No one likes the feel of a supposedly good floor bouncing or sagging underfoot. A springy or spongy feeling could indicate a minor problem, a significant issue or no problem at all. As soon as you identify the issue, you may have the ability to repair it yourself. Some corrections, however, require the help of construction and engineering professionals.
A spongy feel underfoot might demonstrate that the subfloor isn’t securely attached to the floor joists. This condition permits the floor to give slightly when you measure. If the issue is beneath carpeting, you can roll back the rug and pad, insert 2-inch decking screws 8 inches apart from the subfloor over each joist and then reinstall the carpeting. If the issue is under a linoleum floor, you can’t run screws to the flooring surface or you will hurt the linoleum. If you can get the joists in the crawl area, fill the gap between the top of the joists and the underside of the subfloor completely with subfloor glue and then put heavy weight on the floor above for at least 48 hours. If this doesn’t repair the issue, the next step is to screw the subfloor down from over and put in new flooring.
Overextended Joist Span
Floor joists which span a space greater than they need to can also cause a springy feeling when you walk across the room. Because the floor joists are a part of this house’s structural weight-bearing system, consult an engineer prior to making alterations. Among the simplest ways to repair the joist length is by “sistering” the floor joists from beneath. This entails cutting fresh joists and attaching them to the present joists to boost their stiffness factor. Another method is to set up ticking between the present joists. This entails cutting dimensional lumber to fit perpendicularly between the present joists. The “bridges” run from one end of the joists into another, usually in the center of the joist span. When you walk to the floor above, the bridging moves your weight to the next joists and somewhat stabilizes the rebound. A final resort, but maybe the best alternative, is to put in a perpendicular load-bearing beam in the crawl space. The place, beam dimensions and way of supporting the beam must be determined by a structural engineer.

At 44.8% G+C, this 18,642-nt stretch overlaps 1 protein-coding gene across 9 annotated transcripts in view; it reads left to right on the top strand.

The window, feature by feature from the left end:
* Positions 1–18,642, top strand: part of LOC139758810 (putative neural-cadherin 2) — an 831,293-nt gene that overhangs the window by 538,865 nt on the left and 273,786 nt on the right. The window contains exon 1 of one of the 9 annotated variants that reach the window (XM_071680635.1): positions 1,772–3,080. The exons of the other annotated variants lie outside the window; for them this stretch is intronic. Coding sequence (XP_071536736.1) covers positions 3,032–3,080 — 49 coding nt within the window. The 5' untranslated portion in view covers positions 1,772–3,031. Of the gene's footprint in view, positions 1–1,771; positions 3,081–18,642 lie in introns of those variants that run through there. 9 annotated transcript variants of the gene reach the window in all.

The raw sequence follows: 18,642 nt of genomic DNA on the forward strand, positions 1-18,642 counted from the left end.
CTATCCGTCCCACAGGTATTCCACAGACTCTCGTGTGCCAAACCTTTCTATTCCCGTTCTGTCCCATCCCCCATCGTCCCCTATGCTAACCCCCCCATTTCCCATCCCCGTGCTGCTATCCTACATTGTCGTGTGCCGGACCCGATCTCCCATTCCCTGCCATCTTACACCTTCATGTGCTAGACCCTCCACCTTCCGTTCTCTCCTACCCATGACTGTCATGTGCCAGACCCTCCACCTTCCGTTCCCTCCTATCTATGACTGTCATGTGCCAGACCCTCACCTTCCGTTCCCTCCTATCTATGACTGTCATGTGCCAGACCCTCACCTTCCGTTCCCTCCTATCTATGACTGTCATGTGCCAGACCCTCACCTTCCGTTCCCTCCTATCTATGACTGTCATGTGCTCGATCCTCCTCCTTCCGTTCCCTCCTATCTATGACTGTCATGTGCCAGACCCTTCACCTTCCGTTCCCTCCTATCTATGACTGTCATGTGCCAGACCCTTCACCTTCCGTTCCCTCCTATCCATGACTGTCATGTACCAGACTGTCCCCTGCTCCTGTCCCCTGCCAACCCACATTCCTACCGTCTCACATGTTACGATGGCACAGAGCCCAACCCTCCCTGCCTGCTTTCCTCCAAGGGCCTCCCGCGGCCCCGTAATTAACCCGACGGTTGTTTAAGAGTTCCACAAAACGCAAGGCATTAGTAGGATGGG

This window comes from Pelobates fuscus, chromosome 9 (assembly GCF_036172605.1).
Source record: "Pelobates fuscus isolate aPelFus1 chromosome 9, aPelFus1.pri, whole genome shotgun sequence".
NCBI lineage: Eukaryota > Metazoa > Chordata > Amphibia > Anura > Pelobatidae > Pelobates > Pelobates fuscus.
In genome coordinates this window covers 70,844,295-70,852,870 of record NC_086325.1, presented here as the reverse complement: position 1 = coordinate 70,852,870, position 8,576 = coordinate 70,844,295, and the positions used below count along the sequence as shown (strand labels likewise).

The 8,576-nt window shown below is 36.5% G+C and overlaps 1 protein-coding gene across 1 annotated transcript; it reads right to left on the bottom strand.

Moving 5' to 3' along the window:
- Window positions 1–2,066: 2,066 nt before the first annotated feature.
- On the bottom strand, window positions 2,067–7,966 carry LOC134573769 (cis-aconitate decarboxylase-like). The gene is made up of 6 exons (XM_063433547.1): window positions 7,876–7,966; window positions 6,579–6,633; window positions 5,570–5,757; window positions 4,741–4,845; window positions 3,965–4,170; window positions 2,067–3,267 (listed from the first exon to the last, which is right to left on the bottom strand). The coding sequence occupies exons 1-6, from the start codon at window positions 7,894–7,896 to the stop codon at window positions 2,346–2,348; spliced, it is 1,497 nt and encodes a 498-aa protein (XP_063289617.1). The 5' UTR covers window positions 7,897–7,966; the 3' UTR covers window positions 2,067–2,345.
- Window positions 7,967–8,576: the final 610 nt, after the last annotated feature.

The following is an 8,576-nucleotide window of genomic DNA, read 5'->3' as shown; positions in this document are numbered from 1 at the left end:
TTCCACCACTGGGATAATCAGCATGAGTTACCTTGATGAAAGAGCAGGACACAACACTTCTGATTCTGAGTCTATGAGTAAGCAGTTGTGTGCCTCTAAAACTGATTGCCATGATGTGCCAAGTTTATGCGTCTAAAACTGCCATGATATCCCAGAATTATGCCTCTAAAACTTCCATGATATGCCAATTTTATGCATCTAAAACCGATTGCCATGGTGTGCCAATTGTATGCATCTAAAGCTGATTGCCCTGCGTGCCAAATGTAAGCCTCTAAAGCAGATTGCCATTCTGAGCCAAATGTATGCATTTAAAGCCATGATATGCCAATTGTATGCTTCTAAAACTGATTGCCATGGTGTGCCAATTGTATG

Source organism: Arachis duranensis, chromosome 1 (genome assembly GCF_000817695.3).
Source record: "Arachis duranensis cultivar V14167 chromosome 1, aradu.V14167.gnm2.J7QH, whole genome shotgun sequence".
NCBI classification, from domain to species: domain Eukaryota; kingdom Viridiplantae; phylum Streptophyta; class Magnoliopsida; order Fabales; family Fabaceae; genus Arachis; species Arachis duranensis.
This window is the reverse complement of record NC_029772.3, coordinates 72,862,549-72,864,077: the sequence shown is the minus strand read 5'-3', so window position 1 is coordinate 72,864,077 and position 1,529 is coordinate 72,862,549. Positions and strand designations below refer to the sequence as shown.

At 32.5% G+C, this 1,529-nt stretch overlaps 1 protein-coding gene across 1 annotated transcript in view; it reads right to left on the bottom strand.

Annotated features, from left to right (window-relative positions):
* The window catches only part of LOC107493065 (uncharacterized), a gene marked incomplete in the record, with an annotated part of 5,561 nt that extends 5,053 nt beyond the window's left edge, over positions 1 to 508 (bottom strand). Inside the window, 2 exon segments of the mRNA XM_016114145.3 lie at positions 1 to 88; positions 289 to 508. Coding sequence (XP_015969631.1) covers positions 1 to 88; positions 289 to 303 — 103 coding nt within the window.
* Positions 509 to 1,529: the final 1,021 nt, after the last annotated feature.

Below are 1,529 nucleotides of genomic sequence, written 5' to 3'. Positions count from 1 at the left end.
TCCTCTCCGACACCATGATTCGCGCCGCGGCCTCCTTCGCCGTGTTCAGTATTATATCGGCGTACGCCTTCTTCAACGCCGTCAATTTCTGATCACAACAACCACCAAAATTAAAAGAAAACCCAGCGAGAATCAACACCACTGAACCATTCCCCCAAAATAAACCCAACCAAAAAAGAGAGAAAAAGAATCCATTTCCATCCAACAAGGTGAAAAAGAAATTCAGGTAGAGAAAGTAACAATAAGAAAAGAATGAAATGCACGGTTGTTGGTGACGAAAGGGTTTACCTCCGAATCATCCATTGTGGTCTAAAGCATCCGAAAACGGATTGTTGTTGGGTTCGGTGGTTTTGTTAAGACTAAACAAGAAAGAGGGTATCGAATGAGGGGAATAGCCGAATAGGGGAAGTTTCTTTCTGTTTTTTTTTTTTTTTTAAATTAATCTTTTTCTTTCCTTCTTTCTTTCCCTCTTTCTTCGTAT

Floor trusses rebound; there’s just no way around it. Floor truss makers call it “deflection,” and they maintain it’s normal. Unlike floor joists, which are strong, trusses are engineered with smaller associates in a triangulated design which permits the relatively lightweight trusses to keep up as much or more load as conventional floor joists. Any alterations you make to a floor truss system can void the manufacturer’s guarantee and will conflict with the program’s pre-engineered load distribution. Because the floor is not going anywhere, the best solution is to get used to the rebound. The only alternative is to request the truss manufacturer for an engineered service solution, but typically you are unlikely to receive you.
Subflooring typically is made up of plywood or oriented strand board (OSB) sheets. Both of these products make sound subfloors, but should they become saturated, through leaky pipes or flooding, the glue that holds them together discharges. Called “delamination,” this causes the sheet to swell and become spongy underfoot. The only solution for delamination is entire replacement of the damaged subfloor sheets. After delaminated, plywood and OSB lose their structural integrity and therefore are no more safe or effective.